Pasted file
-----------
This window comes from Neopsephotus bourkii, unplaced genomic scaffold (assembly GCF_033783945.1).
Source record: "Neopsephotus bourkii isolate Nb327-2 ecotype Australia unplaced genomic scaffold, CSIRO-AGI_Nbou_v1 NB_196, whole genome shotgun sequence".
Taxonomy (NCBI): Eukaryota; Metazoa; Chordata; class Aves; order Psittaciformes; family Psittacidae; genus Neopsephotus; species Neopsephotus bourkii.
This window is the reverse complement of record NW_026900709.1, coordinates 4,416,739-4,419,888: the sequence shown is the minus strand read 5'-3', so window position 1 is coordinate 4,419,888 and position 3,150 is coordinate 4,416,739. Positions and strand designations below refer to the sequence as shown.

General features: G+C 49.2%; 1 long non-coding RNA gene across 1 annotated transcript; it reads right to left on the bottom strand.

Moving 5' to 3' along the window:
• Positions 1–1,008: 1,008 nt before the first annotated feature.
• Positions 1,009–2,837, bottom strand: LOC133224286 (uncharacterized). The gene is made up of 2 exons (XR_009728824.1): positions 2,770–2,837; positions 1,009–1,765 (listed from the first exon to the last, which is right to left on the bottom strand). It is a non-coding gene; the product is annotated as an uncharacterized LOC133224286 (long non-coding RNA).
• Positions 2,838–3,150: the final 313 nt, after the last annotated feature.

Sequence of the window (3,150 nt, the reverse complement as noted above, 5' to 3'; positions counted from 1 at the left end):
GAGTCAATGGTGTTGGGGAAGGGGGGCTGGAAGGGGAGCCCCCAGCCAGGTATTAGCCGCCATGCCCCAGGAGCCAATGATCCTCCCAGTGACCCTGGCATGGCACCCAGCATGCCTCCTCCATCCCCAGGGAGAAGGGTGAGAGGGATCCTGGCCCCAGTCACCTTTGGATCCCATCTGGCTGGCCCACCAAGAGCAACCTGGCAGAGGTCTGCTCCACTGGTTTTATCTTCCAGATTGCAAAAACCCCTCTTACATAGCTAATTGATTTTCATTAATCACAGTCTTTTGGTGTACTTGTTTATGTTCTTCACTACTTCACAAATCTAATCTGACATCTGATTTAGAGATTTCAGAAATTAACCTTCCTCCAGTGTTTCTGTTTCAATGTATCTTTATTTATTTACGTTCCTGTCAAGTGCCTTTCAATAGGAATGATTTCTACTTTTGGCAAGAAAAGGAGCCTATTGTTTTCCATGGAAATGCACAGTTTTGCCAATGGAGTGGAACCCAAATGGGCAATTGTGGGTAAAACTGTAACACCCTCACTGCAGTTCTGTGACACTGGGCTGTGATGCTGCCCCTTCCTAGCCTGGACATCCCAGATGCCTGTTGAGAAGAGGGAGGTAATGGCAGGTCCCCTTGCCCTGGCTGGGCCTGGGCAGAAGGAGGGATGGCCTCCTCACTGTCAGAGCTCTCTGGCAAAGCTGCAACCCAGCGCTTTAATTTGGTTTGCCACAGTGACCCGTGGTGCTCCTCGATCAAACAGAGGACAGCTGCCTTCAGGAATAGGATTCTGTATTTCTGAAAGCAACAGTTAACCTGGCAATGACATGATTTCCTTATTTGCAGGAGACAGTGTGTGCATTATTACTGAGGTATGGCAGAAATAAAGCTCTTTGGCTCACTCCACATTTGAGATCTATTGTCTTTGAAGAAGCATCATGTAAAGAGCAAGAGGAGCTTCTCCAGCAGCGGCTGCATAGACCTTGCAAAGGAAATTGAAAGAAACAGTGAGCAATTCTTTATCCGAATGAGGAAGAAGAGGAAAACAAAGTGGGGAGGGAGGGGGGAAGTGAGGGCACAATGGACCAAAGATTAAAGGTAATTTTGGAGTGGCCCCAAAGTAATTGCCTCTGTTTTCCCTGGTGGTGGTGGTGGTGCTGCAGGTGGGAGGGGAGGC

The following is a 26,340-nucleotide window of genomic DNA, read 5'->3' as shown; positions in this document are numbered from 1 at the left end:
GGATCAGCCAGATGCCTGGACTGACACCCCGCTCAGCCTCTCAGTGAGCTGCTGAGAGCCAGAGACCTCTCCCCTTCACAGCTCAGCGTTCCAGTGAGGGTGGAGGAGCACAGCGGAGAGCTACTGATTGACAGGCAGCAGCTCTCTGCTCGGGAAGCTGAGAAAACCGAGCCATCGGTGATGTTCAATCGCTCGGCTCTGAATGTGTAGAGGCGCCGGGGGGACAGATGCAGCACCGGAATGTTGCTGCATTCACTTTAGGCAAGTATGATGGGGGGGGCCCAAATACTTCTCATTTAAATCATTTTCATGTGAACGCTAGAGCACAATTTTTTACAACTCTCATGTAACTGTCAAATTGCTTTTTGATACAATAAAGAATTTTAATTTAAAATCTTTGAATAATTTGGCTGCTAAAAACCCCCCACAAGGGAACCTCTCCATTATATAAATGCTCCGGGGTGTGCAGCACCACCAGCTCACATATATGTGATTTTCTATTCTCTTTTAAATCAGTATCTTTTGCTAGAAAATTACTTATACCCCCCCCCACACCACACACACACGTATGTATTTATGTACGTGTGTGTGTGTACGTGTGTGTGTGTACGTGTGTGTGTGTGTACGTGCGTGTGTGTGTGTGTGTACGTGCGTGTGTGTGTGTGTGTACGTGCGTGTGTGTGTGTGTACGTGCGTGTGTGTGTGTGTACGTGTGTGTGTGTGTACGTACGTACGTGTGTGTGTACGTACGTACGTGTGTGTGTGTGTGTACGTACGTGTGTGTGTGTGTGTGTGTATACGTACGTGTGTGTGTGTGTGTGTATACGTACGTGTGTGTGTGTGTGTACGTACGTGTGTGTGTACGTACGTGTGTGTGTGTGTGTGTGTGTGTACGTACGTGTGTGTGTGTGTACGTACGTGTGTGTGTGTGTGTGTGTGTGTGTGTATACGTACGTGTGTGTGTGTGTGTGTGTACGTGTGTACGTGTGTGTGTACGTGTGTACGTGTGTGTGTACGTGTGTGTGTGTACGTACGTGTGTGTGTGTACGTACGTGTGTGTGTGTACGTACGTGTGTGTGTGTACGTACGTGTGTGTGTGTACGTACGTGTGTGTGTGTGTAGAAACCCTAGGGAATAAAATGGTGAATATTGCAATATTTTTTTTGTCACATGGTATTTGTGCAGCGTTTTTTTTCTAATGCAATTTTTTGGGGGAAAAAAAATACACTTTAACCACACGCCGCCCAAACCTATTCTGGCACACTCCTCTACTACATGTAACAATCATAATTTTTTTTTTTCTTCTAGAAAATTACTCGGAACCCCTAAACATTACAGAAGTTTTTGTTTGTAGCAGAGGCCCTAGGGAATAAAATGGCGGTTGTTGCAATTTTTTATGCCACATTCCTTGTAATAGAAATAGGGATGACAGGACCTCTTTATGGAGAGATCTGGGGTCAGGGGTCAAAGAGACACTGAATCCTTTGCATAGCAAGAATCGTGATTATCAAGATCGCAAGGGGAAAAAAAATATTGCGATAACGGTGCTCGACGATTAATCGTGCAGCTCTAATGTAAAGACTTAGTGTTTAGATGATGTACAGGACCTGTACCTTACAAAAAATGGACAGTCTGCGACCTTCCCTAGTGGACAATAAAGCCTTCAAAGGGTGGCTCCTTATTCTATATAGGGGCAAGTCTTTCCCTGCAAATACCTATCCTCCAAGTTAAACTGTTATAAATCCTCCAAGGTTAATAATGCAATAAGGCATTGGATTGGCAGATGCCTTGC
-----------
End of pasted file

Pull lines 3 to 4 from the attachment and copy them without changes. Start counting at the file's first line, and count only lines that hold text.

Taxonomy (NCBI): Eukaryota; Metazoa; Chordata; class Aves; order Psittaciformes; family Psittacidae; genus Neopsephotus; species Neopsephotus bourkii.
This window is the reverse complement of record NW_026900709.1, coordinates 4,416,739-4,419,888: the sequence shown is the minus strand read 5'-3', so window position 1 is coordinate 4,419,888 and position 3,150 is coordinate 4,416,739. Positions and strand designations below refer to the sequence as shown.